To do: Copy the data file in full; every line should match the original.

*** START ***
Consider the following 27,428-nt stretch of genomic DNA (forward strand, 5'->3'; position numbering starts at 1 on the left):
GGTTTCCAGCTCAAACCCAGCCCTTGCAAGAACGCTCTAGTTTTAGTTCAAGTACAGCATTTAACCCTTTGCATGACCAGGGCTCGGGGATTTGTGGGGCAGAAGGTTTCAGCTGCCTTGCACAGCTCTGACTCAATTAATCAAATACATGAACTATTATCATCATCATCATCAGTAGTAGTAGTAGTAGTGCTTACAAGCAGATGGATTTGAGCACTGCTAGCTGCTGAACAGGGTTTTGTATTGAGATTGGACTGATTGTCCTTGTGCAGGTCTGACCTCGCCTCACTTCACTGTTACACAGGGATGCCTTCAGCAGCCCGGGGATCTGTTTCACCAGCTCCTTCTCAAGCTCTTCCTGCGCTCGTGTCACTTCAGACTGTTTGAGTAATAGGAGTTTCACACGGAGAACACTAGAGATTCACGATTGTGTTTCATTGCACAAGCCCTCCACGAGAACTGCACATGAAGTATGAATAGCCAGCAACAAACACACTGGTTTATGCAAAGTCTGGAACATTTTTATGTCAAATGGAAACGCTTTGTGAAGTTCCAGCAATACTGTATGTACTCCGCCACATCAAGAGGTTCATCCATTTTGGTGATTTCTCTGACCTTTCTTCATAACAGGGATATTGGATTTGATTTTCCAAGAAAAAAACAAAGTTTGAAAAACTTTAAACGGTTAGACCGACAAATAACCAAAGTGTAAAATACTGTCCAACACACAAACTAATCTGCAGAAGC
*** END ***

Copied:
Consider the following 27,428-nt stretch of genomic DNA (forward strand, 5'->3'; position numbering starts at 1 on the left):
GGTTTCCAGCTCAAACCCAGCCCTTGCAAGAACGCTCTAGTTTTAGTTCAAGTACAGCATTTAACCCTTTGCATGACCAGGGCTCGGGGATTTGTGGGGCAGAAGGTTTCAGCTGCCTTGCACAGCTCTGACTCAATTAATCAAATACATGAACTATTATCATCATCATCATCAGTAGTAGTAGTAGTAGTGCTTACAAGCAGATGGATTTGAGCACTGCTAGCTGCTGAACAGGGTTTTGTATTGAGATTGGACTGATTGTCCTTGTGCAGGTCTGACCTCGCCTCACTTCACTGTTACACAGGGATGCCTTCAGCAGCCCGGGGATCTGTTTCACCAGCTCCTTCTCAAGCTCTTCCTGCGCTCGTGTCACTTCAGACTGTTTGAGTAATAGGAGTTTCACACGGAGAACACTAGAGATTCACGATTGTGTTTCATTGCACAAGCCCTCCACGAGAACTGCACATGAAGTATGAATAGCCAGCAACAAACACACTGGTTTATGCAAAGTCTGGAACATTTTTATGTCAAATGGAAACGCTTTGTGAAGTTCCAGCAATACTGTATGTACTCCGCCACATCAAGAGGTTCATCCATTTTGGTGATTTCTCTGACCTTTCTTCATAACAGGGATATTGGATTTGATTTTCCAAGAAAAAAACAAAGTTTGAAAAACTTTAAACGGTTAGACCGACAAATAACCAAAGTGTAAAATACTGTCCAACACACAAACTAATCTGCAGAAGC